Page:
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Tel: +44-1684-59 22 66


Soil thermal resistivity testing measures the capacity of the ground to conduct or dissipate heat. A correct understanding of the thermal properties of a soil or made ground is important for the design and installation of underground pipelines and transmission cables, as improper installations often can lead to premature failures. The thermal resistivity of a soil determines whether a buried power cable remains cool or overheats. Any heat produced by current flowing through an underground electricity power cable must be properly dissipated. A build-up of heat around the cable can reduce transmission efficiency, or in the worst cases cause the cable to melt. Potential problems can be identified by measuring the thermal resistivity of an in-situ soil. Remedial measures include changing the capacity and insulation of the cables or installing corrective thermal backfills in the cable trench.

monitoring thermal resistivity probe at the base of a pit

In-situ thermal resistivity testing with a needle probe


Soil thermal resistivity testing is normally carried out before a cable is laid out. Ideally the testing should be done at the proposed cover depth of the installation. Transient line heat source methods have been used to measure the thermal resistivity of porous materials for many years. A typical probe for measuring soil thermal resistivity is a handheld device comprising a needle with heater and temperature sensor inside, which conforms to specifications outlined in IEEE 442 and ASTM 5334. The probe is inserted into the ground to a specified depth and a current is passed through the heater. The system then monitors the temperature of the sensor over a period of time. Analysis of the sensor temperature determines the soil thermal resistivity of the material surrounding the probe. Heating times are kept as short as possible, to minimise thermally induced water movement and reduce reading times. Temperatures can be measured to accuracies of one thousandth of a degree. The final results are given in units of: C.m/W, where C = degrees Centigrade and W = Watts.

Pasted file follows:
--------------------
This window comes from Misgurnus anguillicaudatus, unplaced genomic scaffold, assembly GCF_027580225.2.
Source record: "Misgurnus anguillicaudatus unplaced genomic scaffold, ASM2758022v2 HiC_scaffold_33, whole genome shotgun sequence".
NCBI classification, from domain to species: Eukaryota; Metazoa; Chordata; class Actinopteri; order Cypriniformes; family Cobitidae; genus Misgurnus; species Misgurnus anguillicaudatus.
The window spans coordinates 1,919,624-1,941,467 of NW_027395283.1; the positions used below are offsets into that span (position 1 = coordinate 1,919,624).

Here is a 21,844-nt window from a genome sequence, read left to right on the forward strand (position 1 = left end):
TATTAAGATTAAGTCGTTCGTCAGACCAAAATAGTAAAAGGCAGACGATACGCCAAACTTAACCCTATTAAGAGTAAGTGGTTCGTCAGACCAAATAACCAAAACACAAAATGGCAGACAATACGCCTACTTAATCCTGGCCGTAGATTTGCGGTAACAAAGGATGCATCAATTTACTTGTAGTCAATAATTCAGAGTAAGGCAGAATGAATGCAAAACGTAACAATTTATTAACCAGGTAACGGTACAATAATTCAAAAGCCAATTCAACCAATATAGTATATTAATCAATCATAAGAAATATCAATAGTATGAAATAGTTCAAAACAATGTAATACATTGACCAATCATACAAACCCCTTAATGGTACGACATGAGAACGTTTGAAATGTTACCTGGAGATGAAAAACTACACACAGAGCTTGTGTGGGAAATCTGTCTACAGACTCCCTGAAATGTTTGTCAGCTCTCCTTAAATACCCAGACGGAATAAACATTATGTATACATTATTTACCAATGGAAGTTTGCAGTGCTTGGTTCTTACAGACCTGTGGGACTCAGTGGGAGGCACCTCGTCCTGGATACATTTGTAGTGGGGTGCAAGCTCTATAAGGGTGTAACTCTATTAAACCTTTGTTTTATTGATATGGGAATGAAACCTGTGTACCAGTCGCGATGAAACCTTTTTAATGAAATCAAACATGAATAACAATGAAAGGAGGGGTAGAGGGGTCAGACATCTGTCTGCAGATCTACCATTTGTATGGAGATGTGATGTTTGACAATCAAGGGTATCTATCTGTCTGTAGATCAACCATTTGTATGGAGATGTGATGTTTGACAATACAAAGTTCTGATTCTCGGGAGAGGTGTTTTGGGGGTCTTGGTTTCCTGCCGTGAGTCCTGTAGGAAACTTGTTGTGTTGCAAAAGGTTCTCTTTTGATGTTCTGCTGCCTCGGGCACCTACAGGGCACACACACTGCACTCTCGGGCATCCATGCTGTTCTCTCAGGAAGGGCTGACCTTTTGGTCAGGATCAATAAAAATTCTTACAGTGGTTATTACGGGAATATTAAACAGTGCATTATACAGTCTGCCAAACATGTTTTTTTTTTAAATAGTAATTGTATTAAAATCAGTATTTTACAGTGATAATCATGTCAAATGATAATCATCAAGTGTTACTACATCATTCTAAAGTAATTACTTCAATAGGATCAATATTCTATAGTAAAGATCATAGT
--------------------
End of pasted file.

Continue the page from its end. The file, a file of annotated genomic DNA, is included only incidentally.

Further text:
phone us on +44-1684-59 22 66     or e-mail Dr Marek R Wajzer at :

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